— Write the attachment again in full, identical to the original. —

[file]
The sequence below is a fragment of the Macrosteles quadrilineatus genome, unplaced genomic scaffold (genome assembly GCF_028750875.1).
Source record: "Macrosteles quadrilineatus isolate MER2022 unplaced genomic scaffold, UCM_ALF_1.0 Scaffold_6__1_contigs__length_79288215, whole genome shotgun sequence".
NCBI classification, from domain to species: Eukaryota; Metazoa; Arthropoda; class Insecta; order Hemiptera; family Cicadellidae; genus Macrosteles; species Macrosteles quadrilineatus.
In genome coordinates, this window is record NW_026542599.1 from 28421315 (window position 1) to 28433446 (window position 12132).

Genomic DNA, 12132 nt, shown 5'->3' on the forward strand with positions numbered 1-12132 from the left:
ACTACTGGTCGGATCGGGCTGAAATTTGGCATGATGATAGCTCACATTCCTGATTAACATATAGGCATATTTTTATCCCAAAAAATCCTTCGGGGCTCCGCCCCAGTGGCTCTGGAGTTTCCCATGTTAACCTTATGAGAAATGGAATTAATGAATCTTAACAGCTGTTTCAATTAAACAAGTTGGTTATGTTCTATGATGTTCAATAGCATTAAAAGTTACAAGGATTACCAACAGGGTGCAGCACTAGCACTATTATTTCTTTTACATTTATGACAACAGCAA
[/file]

The sequence below is a fragment of the Macrosteles quadrilineatus genome, unplaced genomic scaffold (genome assembly GCF_028750875.1).
Source record: "Macrosteles quadrilineatus isolate MER2022 unplaced genomic scaffold, UCM_ALF_1.0 Scaffold_6__1_contigs__length_79288215, whole genome shotgun sequence".
NCBI classification, from domain to species: Eukaryota; Metazoa; Arthropoda; class Insecta; order Hemiptera; family Cicadellidae; genus Macrosteles; species Macrosteles quadrilineatus.
In genome coordinates, this window is record NW_026542599.1 from 28421315 (window position 1) to 28433446 (window position 12132).

Genomic DNA, 12132 nt, shown 5'->3' on the forward strand with positions numbered 1-12132 from the left:
ACTACTGGTCGGATCGGGCTGAAATTTGGCATGATGATAGCTCACATTCCTGATTAACATATAGGCATATTTTTATCCCAAAAAATCCTTCGGGGCTCCGCCCCAGTGGCTCTGGAGTTTCCCATGTTAACCTTATGAGAAATGGAATTAATGAATCTTAACAGCTGTTTCAATTAAACAAGTTGGTTATGTTCTATGATGTTCAATAGCATTAAAAGTTACAAGGATTACCAACAGGGTGCAGCACTAGCACTATTATTTCTTTTACATTTATGACAACAGCAA